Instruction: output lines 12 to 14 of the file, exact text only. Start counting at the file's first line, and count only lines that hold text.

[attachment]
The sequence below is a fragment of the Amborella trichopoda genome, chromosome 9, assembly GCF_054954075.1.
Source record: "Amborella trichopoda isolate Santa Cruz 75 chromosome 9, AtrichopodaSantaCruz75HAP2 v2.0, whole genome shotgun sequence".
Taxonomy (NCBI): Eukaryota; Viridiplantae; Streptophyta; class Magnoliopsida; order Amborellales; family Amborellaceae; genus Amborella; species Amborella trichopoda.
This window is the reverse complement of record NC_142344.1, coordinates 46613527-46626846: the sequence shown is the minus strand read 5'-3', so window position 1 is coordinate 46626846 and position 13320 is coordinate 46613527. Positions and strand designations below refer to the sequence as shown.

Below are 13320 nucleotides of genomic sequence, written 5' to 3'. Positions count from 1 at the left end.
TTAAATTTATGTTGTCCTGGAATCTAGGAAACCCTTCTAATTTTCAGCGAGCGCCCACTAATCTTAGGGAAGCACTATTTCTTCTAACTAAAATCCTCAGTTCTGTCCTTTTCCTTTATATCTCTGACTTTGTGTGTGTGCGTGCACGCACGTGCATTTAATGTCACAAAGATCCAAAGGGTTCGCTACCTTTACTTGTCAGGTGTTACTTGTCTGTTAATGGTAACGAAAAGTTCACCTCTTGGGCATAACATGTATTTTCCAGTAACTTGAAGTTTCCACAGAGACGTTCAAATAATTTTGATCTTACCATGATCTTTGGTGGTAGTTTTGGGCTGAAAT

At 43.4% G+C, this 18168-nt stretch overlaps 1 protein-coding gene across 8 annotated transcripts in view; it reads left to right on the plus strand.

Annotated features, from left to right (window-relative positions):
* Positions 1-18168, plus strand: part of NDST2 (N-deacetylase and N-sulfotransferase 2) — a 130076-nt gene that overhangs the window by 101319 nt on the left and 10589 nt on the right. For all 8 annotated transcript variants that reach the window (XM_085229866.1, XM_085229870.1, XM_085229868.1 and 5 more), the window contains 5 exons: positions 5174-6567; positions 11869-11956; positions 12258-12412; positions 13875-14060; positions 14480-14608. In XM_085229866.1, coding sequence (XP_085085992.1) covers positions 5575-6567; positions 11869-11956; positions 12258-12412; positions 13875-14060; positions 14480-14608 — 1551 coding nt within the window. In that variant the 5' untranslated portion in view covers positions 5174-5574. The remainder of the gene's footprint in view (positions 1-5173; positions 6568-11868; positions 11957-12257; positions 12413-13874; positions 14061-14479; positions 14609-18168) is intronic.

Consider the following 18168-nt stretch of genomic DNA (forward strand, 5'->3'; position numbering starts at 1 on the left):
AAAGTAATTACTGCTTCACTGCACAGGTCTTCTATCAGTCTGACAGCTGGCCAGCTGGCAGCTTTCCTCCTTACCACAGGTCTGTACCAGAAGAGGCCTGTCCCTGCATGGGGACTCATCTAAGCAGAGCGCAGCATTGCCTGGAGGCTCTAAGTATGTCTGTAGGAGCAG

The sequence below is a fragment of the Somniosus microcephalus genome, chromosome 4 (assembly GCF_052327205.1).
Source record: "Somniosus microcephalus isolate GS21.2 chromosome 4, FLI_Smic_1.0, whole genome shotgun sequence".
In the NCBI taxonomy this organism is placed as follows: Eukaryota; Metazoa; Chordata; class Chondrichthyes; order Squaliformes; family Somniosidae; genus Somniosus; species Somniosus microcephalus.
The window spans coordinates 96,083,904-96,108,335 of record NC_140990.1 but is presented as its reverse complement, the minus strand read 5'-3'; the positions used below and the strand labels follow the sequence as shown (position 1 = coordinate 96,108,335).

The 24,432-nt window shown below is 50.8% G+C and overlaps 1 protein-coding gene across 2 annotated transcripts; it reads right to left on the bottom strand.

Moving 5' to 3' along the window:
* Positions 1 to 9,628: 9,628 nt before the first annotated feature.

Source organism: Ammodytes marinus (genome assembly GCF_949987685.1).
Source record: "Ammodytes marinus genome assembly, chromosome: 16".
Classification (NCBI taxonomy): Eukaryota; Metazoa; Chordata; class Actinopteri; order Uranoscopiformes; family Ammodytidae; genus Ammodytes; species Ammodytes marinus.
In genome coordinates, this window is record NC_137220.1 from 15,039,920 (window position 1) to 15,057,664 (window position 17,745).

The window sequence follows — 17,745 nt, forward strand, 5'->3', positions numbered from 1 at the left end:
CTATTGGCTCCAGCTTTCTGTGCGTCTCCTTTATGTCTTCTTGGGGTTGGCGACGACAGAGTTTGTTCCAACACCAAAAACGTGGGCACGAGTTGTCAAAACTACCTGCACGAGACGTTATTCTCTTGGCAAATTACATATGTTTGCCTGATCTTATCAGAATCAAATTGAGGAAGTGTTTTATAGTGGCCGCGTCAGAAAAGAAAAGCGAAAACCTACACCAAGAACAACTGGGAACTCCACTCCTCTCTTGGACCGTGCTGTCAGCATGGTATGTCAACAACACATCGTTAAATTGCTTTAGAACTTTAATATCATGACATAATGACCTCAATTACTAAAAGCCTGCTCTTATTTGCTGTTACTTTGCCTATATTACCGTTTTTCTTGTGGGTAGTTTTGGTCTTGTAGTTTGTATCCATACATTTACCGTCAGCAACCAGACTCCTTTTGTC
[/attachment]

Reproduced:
The sequence below is a fragment of the Somniosus microcephalus genome, chromosome 4 (assembly GCF_052327205.1).
Source record: "Somniosus microcephalus isolate GS21.2 chromosome 4, FLI_Smic_1.0, whole genome shotgun sequence".
In the NCBI taxonomy this organism is placed as follows: Eukaryota; Metazoa; Chordata; class Chondrichthyes; order Squaliformes; family Somniosidae; genus Somniosus; species Somniosus microcephalus.